Go has many built in types that are found in other programming languages. It also supports the creation of custom types.

Each type has a default zero value that is used when a variable is declared but not yet assigned a value.


Booleans are true or false values. The zero value for a boolean is false .

// Declare a boolean with its zero value

var stuff bool // false

// Declare a boolean and set its value

things := true


Go supports a number of both of signed and unsigned integer types. They range in from one to four bytes in size.

The default zero value for all integer types is 0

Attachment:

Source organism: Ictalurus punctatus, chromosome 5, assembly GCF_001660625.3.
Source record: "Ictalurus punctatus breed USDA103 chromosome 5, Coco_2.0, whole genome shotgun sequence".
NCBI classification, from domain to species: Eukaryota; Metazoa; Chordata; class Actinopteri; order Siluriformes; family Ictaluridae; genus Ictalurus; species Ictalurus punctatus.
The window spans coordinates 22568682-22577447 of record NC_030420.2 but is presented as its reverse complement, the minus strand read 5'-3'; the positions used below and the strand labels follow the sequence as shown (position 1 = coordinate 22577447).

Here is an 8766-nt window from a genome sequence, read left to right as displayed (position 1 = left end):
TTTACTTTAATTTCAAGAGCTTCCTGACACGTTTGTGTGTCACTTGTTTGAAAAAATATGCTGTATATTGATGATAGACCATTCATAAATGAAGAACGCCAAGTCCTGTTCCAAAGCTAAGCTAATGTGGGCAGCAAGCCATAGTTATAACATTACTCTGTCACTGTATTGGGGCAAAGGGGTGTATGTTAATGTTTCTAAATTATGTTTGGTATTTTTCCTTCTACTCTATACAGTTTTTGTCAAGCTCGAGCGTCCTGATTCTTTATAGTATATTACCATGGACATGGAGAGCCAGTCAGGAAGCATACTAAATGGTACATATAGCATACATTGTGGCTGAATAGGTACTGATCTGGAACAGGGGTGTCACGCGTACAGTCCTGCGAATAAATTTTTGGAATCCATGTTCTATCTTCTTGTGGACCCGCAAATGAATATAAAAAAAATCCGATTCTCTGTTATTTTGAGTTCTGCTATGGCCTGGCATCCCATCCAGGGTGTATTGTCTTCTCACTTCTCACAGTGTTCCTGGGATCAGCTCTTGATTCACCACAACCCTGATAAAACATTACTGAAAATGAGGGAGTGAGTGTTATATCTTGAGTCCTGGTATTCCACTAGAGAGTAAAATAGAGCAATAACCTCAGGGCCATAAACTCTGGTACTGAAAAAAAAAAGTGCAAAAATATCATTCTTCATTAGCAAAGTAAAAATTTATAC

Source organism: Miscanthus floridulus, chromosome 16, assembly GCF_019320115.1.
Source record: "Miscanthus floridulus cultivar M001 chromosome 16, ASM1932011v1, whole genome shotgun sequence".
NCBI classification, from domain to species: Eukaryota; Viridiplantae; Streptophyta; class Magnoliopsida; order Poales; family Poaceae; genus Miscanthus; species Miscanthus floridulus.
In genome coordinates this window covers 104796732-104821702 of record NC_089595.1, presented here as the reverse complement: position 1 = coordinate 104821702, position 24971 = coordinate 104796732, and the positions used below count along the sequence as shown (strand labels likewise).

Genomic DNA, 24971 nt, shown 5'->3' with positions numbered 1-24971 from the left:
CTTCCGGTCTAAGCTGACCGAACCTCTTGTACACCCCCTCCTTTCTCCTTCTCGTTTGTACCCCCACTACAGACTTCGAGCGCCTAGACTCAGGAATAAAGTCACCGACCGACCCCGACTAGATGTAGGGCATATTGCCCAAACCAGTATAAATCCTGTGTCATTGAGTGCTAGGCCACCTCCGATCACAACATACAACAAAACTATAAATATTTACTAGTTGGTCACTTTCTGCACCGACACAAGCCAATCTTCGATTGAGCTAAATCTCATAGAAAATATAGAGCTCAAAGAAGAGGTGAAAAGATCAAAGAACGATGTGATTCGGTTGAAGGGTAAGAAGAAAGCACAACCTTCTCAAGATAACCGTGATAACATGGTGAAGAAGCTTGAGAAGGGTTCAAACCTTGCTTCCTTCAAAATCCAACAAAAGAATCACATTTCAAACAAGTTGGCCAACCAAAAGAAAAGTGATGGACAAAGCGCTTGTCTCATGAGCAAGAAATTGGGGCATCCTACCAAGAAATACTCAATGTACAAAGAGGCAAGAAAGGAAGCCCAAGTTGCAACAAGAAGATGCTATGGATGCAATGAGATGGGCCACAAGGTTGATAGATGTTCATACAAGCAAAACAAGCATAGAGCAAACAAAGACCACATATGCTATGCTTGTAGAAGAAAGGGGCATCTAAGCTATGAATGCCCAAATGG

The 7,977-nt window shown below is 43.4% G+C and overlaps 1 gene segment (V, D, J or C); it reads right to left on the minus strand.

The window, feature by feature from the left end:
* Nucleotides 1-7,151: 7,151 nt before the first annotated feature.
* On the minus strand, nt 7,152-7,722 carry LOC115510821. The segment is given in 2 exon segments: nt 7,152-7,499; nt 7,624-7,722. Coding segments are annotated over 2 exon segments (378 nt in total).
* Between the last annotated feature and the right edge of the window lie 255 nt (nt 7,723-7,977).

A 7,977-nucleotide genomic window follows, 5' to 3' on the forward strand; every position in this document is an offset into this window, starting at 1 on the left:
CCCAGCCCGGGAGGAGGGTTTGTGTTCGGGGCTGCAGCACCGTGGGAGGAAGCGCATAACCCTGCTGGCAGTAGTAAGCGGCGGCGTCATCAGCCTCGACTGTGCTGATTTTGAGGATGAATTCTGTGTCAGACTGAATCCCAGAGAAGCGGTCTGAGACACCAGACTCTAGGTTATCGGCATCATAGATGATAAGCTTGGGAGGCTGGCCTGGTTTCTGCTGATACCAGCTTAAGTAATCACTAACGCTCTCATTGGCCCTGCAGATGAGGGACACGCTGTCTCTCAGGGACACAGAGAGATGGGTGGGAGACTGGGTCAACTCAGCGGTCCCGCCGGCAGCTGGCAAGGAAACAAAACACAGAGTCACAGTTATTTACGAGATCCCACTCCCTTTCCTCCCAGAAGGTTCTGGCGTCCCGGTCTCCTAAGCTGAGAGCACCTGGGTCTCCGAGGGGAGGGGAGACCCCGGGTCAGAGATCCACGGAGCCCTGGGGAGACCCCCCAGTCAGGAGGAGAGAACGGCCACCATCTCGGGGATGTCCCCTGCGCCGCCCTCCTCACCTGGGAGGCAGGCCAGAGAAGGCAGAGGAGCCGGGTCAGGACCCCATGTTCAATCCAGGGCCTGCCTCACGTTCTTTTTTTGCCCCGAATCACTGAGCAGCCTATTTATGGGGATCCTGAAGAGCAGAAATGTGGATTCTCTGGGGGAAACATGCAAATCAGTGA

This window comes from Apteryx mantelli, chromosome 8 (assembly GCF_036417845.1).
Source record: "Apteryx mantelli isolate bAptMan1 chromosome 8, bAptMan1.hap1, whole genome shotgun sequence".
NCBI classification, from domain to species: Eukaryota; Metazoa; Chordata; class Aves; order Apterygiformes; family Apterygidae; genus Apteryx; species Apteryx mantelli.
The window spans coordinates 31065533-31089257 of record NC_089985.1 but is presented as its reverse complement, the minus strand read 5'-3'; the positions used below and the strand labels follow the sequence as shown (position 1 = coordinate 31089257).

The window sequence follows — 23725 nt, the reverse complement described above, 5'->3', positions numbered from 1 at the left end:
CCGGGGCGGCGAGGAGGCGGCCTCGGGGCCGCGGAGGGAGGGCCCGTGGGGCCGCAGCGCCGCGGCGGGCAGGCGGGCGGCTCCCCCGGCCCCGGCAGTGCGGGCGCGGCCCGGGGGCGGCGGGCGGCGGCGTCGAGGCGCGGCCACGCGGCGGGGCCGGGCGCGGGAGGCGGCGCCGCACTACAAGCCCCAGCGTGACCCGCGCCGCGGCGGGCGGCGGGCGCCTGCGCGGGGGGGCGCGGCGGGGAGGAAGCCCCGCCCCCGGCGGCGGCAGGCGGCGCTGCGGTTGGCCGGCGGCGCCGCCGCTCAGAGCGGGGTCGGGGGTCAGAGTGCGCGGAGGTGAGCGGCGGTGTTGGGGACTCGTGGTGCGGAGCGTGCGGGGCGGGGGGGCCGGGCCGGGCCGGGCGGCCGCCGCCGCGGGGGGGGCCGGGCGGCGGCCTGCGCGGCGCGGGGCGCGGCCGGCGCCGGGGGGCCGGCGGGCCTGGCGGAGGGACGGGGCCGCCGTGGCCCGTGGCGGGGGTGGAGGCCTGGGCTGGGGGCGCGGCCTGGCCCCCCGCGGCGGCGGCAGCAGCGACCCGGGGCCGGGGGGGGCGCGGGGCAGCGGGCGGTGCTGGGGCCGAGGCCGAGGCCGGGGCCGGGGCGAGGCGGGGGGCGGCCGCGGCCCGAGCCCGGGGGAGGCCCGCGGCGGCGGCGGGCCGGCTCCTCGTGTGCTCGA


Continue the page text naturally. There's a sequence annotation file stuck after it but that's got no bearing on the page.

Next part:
A byte is an alias for uint8. In practice byte is preferred over uint8

On a 32-bit CPU an int/uint is an int32/uint32. On most 64-bit CPU's an int/uint is an int64/uint64

The most common integer types are listed below.

Name Value Range
int8 -128 to 127
int16 -32768 to 32767
int32 -2147483648 to 2147483647
int64 -9223372036854775808 to 9223372036854775807
uint8 0 to 255
uint16 0 to 65536
uint32 0 to 4294967295
uint64 0 to 18446744073709551615


Go supports two types of floats; float32 and float64

The default zero value for a float is 0

A floating point number in Go cannot represent an exact decimal value. They should not be used for anything that requires exact decimal precision.


Strings in Go are represented with the double quote characters "" .

The default zero value for a string is an empty string "" .

Strings in Go are immutable, once they are assigned the value cannot be changed.


  • Go does not have any automatic type promotion/conversion
  • If required, types must be explicitly converted
  • There are no truthy/falsy values in Go
# golang